The 2011 SBSE Subgroup, chaired by David A. Lifson, focused on how to use technology to improve the examination process, use of Appeals Fast Track by SBSE, use of performance measures and behavioral effects/ACS, fairness and increasing compliance in worker classifications, increasing efficacy of online payment agreements and direct debit installment agreements, system and process enhancements including recommendations on effective use and advancement of personnel and improving the Reasonable Cause Assistant with respect to penalty waivers.
       The 2011 OPR Subgroup, chaired by Charles J. Muller, prepared the attached report focusing the authority to sign complaints and discipline practitioners remaining
exclusively under OPR, coordination of administrative responsibility over discipline between OPR and the Return Preparer Office (RPO), expanding the guidance available to all tax practitioners concerning their ethical and professional obligations, rescission of changes to the final regulations permitting flexibility in the allocation of disciplinary authority within the IRS, adoption by OPR of the Uniform Standards of Professional Appraisal Practice, or equivalent, as one of the standards for judging appraiser conduct.
       The 2008 and 2010/11 General Reports included recommendations within the SB/SE Subgroup Report for the IRS to consider a pilot program to offer tentative independent contractor status to compliant taxpayers that provide notice to the IRS. We commend the IRS for recently implementing the Voluntary Classification Settlement Program (VCSP), designed to increase tax compliance and reduce burden for employers by providing greater certainty for employers, workers and the government. Under the program, eligible employers can obtain substantial relief from federal payroll taxes they may have owed for the past, if they prospectively treat workers as employees. The VCSP is available to many businesses, tax-exempt organizations and government entities that currently treat workers or a class or group of workers as nonemployees or independent contractors.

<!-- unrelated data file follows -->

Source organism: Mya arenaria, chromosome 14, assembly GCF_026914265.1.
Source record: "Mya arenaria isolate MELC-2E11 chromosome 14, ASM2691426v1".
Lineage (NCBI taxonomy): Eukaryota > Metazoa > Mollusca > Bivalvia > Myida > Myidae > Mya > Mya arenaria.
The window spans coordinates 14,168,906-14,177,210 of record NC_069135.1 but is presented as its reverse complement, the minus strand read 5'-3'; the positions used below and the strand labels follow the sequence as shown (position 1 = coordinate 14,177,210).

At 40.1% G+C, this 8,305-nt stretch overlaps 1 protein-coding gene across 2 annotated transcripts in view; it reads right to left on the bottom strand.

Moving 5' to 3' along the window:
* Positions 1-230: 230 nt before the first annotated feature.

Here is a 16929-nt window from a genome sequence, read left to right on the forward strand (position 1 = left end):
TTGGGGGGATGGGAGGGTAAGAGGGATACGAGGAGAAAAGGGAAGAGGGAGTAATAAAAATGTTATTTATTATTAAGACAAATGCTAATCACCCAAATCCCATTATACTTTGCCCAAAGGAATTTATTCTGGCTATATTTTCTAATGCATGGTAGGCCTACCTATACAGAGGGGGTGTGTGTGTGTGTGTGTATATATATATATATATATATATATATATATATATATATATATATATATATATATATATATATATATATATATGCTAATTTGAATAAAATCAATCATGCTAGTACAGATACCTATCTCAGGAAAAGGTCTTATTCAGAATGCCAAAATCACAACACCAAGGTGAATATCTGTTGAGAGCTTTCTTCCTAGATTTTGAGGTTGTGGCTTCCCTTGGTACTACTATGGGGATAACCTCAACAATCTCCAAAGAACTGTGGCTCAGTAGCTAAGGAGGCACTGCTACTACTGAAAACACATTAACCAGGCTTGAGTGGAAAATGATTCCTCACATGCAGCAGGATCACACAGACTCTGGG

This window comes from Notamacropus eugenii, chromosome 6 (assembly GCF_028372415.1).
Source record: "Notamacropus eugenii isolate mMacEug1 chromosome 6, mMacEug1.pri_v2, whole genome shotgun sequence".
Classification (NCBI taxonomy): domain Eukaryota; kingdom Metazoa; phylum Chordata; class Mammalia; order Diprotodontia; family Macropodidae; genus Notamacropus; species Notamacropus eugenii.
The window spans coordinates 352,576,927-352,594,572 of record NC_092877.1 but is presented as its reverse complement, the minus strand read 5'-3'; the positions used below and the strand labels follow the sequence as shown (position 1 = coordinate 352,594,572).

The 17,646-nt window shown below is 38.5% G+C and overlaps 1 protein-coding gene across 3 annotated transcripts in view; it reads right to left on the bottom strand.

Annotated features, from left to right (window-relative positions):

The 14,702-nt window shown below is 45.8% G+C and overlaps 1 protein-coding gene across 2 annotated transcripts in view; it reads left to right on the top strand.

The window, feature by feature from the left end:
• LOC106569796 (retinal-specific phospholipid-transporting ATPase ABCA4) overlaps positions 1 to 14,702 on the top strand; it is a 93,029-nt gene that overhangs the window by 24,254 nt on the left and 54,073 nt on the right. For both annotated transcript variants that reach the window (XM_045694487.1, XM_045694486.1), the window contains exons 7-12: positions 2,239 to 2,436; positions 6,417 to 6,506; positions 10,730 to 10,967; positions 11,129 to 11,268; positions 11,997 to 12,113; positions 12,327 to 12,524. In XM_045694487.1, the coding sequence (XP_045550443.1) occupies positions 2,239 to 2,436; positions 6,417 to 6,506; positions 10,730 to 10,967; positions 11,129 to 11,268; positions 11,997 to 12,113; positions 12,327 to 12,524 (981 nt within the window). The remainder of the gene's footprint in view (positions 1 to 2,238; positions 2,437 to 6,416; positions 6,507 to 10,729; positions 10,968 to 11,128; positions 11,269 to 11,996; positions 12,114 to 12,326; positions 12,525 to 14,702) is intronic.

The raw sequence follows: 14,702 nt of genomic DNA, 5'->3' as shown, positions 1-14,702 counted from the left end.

The following discussion points were not assigned to a specific IRSAC subgroup but are being presented due to their broad-range importance throughout our system of tax administration.
Executive Summary

       The IRS must receive adequate funding commensurate with its ever-increasing responsibilities and workload to remain effective. The IRSAC is concerned that both taxpayers and the tax system will suffer without consistent and adequate levels of funding.
       The rapidly increasing responsibilities and workloads of the IRS continually surpass any corresponding increase in resources. The IRS has sought and continues to seek ways to improve taxpayer service while reducing taxpayer burden, add new and improved technology, and increase their visibility and tax enforcement efforts. The IRS has become expert in the art of “flexecution” (flexibility in the execution of their planned operations) while regularly called upon to redeploy precious resources to emerging areas of tax noncompliance throughout the world. The IRSAC commends these efforts and encourages them to continue performing these important tasks.
       Limited resources are forcing the IRS to continually streamline its services. An example of this approach is the limited ability of taxpayers to interface with a local IRS representative when responding to a notice, when seeking resolution of an issue, or during the process of tax collection or the processing of offers in compromise. Instead, taxpayers and representatives often encounter numerous erroneous notices and lengthy holding periods on the telephone followed by a non-discretionary approach that sometimes fails to comprehend the unique issues involved. Every taxpayer is not alike and the need for face-to-face interaction should not be overlooked or ignored in favor of budgetary concerns.
       Limited resources are also forcing the IRS to streamline its enforcement efforts. An example of this approach is the 2011 Offshore Voluntary Disclosure Initiative (the “OVDI”). The IRS is to be highly commended for encouraging some 30,000 voluntary disclosures under the OVDI and a similar program, the 2009 Offshore Voluntary disclosure Program (the “OVDP”), while collecting what will likely, in the aggregate, far exceed $3 billion in taxes, interest and penalties. These programs represented a streamlined “one size fits all”, non-discretionary approach to the voluntary disclosure by U.S. persons having previously undisclosed interests in foreign financial accounts and assets. Throughout, the IRS analyzed information received from taxpayers and practitioners and, on occasion, made changes in program processing. Some complained that their suggested changes were not implemented while others benefitted from changes following the implementation of each program. Although the IRS attempted to be responsive and understood the need for certain program modifications, we acknowledge that it is simply not possible to be responsive to every concern within a “one size fits all” approach. Unfortunately, many believe these programs did not properly provide enough discretion for the differences in culpability existing among those who came forward and among others who, for whatever reason, decided not to come into compliance.